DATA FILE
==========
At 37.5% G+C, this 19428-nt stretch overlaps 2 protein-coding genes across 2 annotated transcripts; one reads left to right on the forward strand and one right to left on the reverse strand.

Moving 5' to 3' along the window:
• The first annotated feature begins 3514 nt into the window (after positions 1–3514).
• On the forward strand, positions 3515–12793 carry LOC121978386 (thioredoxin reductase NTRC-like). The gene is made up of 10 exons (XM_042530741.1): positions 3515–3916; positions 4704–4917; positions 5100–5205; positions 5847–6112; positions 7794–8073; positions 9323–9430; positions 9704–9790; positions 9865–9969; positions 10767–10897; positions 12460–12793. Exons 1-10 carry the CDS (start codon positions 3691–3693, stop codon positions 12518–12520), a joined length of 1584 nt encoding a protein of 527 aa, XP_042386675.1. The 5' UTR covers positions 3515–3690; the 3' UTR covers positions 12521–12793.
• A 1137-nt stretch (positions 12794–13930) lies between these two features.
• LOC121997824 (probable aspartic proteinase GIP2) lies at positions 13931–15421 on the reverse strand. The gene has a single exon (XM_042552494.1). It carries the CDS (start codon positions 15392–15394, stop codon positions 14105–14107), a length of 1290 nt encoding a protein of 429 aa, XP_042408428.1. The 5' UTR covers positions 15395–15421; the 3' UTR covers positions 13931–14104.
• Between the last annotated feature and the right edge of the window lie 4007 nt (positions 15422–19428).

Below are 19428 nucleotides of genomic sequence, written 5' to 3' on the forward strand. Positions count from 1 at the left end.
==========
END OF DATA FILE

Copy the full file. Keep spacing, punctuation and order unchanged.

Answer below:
At 37.5% G+C, this 19428-nt stretch overlaps 2 protein-coding genes across 2 annotated transcripts; one reads left to right on the forward strand and one right to left on the reverse strand.

Moving 5' to 3' along the window:
• The first annotated feature begins 3514 nt into the window (after positions 1–3514).
• On the forward strand, positions 3515–12793 carry LOC121978386 (thioredoxin reductase NTRC-like). The gene is made up of 10 exons (XM_042530741.1): positions 3515–3916; positions 4704–4917; positions 5100–5205; positions 5847–6112; positions 7794–8073; positions 9323–9430; positions 9704–9790; positions 9865–9969; positions 10767–10897; positions 12460–12793. Exons 1-10 carry the CDS (start codon positions 3691–3693, stop codon positions 12518–12520), a joined length of 1584 nt encoding a protein of 527 aa, XP_042386675.1. The 5' UTR covers positions 3515–3690; the 3' UTR covers positions 12521–12793.
• A 1137-nt stretch (positions 12794–13930) lies between these two features.
• LOC121997824 (probable aspartic proteinase GIP2) lies at positions 13931–15421 on the reverse strand. The gene has a single exon (XM_042552494.1). It carries the CDS (start codon positions 15392–15394, stop codon positions 14105–14107), a length of 1290 nt encoding a protein of 429 aa, XP_042408428.1. The 5' UTR covers positions 15395–15421; the 3' UTR covers positions 13931–14104.
• Between the last annotated feature and the right edge of the window lie 4007 nt (positions 15422–19428).

Below are 19428 nucleotides of genomic sequence, written 5' to 3' on the forward strand. Positions count from 1 at the left end.